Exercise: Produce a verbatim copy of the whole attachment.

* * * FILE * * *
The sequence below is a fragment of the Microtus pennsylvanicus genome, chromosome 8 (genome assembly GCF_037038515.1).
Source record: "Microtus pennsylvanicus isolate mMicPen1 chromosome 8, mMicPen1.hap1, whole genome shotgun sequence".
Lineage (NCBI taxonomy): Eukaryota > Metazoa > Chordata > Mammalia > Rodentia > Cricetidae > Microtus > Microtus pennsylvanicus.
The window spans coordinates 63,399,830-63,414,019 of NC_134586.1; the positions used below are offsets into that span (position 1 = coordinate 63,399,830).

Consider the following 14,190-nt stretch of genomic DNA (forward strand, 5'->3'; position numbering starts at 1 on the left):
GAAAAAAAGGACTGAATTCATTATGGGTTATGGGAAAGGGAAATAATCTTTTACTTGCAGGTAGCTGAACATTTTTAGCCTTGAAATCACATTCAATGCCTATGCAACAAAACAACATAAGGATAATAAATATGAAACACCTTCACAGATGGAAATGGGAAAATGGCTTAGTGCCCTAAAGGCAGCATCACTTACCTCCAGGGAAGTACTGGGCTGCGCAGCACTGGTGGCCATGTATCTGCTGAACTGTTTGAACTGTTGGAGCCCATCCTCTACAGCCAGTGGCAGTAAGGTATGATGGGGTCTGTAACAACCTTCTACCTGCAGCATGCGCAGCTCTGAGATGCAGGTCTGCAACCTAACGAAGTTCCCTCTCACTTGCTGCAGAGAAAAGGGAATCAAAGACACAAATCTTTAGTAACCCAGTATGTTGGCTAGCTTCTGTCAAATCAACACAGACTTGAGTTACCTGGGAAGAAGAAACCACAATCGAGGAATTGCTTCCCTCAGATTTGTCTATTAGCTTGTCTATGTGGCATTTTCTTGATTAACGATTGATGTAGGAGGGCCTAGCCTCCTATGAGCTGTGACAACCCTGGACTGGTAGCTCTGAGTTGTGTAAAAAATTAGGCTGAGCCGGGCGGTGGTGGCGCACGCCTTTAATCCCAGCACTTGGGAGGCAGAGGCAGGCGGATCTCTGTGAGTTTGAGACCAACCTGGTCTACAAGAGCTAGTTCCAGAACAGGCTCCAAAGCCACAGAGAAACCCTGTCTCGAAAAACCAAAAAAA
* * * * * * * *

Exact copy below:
The sequence below is a fragment of the Microtus pennsylvanicus genome, chromosome 8 (genome assembly GCF_037038515.1).
Source record: "Microtus pennsylvanicus isolate mMicPen1 chromosome 8, mMicPen1.hap1, whole genome shotgun sequence".
Lineage (NCBI taxonomy): Eukaryota > Metazoa > Chordata > Mammalia > Rodentia > Cricetidae > Microtus > Microtus pennsylvanicus.
The window spans coordinates 63,399,830-63,414,019 of NC_134586.1; the positions used below are offsets into that span (position 1 = coordinate 63,399,830).

Consider the following 14,190-nt stretch of genomic DNA (forward strand, 5'->3'; position numbering starts at 1 on the left):
GAAAAAAAGGACTGAATTCATTATGGGTTATGGGAAAGGGAAATAATCTTTTACTTGCAGGTAGCTGAACATTTTTAGCCTTGAAATCACATTCAATGCCTATGCAACAAAACAACATAAGGATAATAAATATGAAACACCTTCACAGATGGAAATGGGAAAATGGCTTAGTGCCCTAAAGGCAGCATCACTTACCTCCAGGGAAGTACTGGGCTGCGCAGCACTGGTGGCCATGTATCTGCTGAACTGTTTGAACTGTTGGAGCCCATCCTCTACAGCCAGTGGCAGTAAGGTATGATGGGGTCTGTAACAACCTTCTACCTGCAGCATGCGCAGCTCTGAGATGCAGGTCTGCAACCTAACGAAGTTCCCTCTCACTTGCTGCAGAGAAAAGGGAATCAAAGACACAAATCTTTAGTAACCCAGTATGTTGGCTAGCTTCTGTCAAATCAACACAGACTTGAGTTACCTGGGAAGAAGAAACCACAATCGAGGAATTGCTTCCCTCAGATTTGTCTATTAGCTTGTCTATGTGGCATTTTCTTGATTAACGATTGATGTAGGAGGGCCTAGCCTCCTATGAGCTGTGACAACCCTGGACTGGTAGCTCTGAGTTGTGTAAAAAATTAGGCTGAGCCGGGCGGTGGTGGCGCACGCCTTTAATCCCAGCACTTGGGAGGCAGAGGCAGGCGGATCTCTGTGAGTTTGAGACCAACCTGGTCTACAAGAGCTAGTTCCAGAACAGGCTCCAAAGCCACAGAGAAACCCTGTCTCGAAAAACCAAAAAAA